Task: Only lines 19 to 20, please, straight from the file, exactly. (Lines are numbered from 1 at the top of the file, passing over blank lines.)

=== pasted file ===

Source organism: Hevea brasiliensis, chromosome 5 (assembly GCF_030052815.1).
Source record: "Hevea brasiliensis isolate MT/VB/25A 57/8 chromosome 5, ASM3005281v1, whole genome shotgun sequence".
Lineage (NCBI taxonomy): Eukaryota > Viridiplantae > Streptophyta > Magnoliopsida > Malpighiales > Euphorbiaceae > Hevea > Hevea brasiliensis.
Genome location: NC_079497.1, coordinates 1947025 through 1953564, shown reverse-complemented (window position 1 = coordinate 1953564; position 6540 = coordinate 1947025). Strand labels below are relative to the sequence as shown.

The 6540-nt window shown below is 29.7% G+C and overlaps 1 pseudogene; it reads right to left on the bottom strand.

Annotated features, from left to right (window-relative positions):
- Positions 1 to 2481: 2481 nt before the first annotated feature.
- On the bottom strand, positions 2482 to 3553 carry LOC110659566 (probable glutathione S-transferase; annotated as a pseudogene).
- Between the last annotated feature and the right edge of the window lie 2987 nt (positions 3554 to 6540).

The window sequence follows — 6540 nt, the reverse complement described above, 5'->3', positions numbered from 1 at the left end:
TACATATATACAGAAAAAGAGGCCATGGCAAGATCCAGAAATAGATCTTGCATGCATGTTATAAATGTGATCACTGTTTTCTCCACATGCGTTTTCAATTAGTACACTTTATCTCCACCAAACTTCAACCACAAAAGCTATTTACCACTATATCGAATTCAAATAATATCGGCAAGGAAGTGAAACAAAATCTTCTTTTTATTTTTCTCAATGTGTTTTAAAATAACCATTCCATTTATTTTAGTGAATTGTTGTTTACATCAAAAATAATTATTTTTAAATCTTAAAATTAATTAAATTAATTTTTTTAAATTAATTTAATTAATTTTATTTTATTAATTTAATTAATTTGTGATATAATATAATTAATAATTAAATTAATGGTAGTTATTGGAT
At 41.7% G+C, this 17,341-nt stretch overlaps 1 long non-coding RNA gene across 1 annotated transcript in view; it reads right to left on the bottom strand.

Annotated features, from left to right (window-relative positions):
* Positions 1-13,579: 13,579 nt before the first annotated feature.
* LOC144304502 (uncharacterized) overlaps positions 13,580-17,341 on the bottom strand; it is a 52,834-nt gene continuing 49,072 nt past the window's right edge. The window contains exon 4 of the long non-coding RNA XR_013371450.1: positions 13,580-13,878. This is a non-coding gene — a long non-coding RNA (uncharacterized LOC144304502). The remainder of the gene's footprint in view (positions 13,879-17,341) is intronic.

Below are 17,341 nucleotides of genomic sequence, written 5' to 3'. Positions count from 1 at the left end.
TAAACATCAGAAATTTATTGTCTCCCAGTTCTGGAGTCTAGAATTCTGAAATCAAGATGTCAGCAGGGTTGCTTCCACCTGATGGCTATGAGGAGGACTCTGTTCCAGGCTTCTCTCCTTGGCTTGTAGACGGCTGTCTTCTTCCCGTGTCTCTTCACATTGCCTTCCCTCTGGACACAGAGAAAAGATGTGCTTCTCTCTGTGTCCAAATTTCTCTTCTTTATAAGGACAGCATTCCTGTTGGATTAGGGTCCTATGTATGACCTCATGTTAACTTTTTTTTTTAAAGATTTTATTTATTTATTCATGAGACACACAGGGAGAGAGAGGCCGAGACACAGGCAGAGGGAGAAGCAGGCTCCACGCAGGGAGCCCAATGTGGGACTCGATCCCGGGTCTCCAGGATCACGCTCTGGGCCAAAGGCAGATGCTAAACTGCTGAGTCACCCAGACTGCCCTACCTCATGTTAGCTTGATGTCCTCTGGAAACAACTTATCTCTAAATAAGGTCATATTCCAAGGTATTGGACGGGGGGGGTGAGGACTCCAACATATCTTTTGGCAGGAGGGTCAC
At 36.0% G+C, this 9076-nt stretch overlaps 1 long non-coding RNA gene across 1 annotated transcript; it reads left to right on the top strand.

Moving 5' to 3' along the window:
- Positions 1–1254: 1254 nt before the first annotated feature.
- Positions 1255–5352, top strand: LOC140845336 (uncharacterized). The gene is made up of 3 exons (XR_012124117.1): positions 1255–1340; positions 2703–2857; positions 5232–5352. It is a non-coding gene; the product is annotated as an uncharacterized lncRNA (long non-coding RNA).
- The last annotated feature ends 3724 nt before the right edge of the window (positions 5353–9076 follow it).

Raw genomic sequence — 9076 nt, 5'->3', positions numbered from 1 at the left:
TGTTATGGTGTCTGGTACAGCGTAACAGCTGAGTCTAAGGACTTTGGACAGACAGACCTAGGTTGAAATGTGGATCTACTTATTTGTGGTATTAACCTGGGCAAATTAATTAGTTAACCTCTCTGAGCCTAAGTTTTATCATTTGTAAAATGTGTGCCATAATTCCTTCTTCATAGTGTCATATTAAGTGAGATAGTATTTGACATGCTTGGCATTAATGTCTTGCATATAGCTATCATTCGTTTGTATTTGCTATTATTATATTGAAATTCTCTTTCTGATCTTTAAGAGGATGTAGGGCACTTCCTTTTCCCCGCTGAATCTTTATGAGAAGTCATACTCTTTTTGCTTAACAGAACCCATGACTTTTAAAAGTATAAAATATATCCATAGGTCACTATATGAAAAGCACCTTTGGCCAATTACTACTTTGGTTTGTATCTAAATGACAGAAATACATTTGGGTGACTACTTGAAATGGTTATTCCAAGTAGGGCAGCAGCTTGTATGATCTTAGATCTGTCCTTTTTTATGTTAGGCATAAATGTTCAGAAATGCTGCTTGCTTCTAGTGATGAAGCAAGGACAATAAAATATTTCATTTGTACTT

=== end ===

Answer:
Moving 5' to 3' along the window:
- Positions 1–1254: 1254 nt before the first annotated feature.